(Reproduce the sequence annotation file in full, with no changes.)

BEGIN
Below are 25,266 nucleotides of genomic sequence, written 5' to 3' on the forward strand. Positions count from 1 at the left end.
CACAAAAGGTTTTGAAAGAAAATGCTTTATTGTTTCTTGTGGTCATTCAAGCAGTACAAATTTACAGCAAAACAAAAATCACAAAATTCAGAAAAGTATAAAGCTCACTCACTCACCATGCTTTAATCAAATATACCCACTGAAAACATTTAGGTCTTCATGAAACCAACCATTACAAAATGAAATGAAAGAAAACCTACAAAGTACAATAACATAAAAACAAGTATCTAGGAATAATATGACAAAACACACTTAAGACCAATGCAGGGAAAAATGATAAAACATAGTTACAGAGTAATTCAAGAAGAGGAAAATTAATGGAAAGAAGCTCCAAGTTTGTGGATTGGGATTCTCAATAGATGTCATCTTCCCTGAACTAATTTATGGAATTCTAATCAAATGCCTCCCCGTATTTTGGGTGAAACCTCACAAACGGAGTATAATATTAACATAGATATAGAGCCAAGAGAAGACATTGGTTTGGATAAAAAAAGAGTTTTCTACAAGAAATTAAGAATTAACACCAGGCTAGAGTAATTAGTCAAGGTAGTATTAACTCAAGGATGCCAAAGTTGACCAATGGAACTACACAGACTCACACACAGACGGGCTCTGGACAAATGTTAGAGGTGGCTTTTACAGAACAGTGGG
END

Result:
Below are 25,266 nucleotides of genomic sequence, written 5' to 3' on the forward strand. Positions count from 1 at the left end.
CACAAAAGGTTTTGAAAGAAAATGCTTTATTGTTTCTTGTGGTCATTCAAGCAGTACAAATTTACAGCAAAACAAAAATCACAAAATTCAGAAAAGTATAAAGCTCACTCACTCACCATGCTTTAATCAAATATACCCACTGAAAACATTTAGGTCTTCATGAAACCAACCATTACAAAATGAAATGAAAGAAAACCTACAAAGTACAATAACATAAAAACAAGTATCTAGGAATAATATGACAAAACACACTTAAGACCAATGCAGGGAAAAATGATAAAACATAGTTACAGAGTAATTCAAGAAGAGGAAAATTAATGGAAAGAAGCTCCAAGTTTGTGGATTGGGATTCTCAATAGATGTCATCTTCCCTGAACTAATTTATGGAATTCTAATCAAATGCCTCCCCGTATTTTGGGTGAAACCTCACAAACGGAGTATAATATTAACATAGATATAGAGCCAAGAGAAGACATTGGTTTGGATAAAAAAAGAGTTTTCTACAAGAAATTAAGAATTAACACCAGGCTAGAGTAATTAGTCAAGGTAGTATTAACTCAAGGATGCCAAAGTTGACCAATGGAACTACACAGACTCACACACAGACGGGCTCTGGACAAATGTTAGAGGTGGCTTTTACAGAACAGTGGG